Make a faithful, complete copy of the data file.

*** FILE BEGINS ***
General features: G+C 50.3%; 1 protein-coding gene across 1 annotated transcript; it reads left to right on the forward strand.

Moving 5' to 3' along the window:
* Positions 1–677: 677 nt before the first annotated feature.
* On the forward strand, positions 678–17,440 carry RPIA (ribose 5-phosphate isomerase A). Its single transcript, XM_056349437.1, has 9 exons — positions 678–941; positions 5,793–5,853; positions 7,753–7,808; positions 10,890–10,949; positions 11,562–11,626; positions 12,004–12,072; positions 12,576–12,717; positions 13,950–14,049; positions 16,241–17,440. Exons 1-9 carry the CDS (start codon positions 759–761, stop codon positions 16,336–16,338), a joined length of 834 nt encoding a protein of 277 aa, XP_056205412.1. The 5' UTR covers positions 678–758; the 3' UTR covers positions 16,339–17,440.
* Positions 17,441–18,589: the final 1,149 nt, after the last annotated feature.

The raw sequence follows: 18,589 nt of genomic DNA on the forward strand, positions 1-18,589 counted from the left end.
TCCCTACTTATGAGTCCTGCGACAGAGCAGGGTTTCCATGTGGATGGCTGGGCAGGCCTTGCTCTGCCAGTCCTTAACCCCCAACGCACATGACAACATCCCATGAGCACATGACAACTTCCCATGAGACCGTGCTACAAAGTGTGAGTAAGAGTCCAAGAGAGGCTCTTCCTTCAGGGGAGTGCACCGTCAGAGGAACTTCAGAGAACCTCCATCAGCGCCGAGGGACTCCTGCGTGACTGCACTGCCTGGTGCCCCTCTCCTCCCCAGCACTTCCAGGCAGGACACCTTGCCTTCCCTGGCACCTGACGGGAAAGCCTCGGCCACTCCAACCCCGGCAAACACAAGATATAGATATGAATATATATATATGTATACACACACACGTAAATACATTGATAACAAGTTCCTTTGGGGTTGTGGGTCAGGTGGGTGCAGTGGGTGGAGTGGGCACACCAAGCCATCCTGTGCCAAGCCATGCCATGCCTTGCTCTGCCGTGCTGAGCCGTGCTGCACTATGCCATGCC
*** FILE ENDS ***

General features: G+C 50.3%; 1 protein-coding gene across 1 annotated transcript; it reads left to right on the forward strand.

Moving 5' to 3' along the window:
* Positions 1–677: 677 nt before the first annotated feature.
* On the forward strand, positions 678–17,440 carry RPIA (ribose 5-phosphate isomerase A). Its single transcript, XM_056349437.1, has 9 exons — positions 678–941; positions 5,793–5,853; positions 7,753–7,808; positions 10,890–10,949; positions 11,562–11,626; positions 12,004–12,072; positions 12,576–12,717; positions 13,950–14,049; positions 16,241–17,440. Exons 1-9 carry the CDS (start codon positions 759–761, stop codon positions 16,336–16,338), a joined length of 834 nt encoding a protein of 277 aa, XP_056205412.1. The 5' UTR covers positions 678–758; the 3' UTR covers positions 16,339–17,440.
* Positions 17,441–18,589: the final 1,149 nt, after the last annotated feature.

The raw sequence follows: 18,589 nt of genomic DNA on the forward strand, positions 1-18,589 counted from the left end.
TCCCTACTTATGAGTCCTGCGACAGAGCAGGGTTTCCATGTGGATGGCTGGGCAGGCCTTGCTCTGCCAGTCCTTAACCCCCAACGCACATGACAACATCCCATGAGCACATGACAACTTCCCATGAGACCGTGCTACAAAGTGTGAGTAAGAGTCCAAGAGAGGCTCTTCCTTCAGGGGAGTGCACCGTCAGAGGAACTTCAGAGAACCTCCATCAGCGCCGAGGGACTCCTGCGTGACTGCACTGCCTGGTGCCCCTCTCCTCCCCAGCACTTCCAGGCAGGACACCTTGCCTTCCCTGGCACCTGACGGGAAAGCCTCGGCCACTCCAACCCCGGCAAACACAAGATATAGATATGAATATATATATATGTATACACACACACGTAAATACATTGATAACAAGTTCCTTTGGGGTTGTGGGTCAGGTGGGTGCAGTGGGTGGAGTGGGCACACCAAGCCATCCTGTGCCAAGCCATGCCATGCCTTGCTCTGCCGTGCTGAGCCGTGCTGCACTATGCCATGCC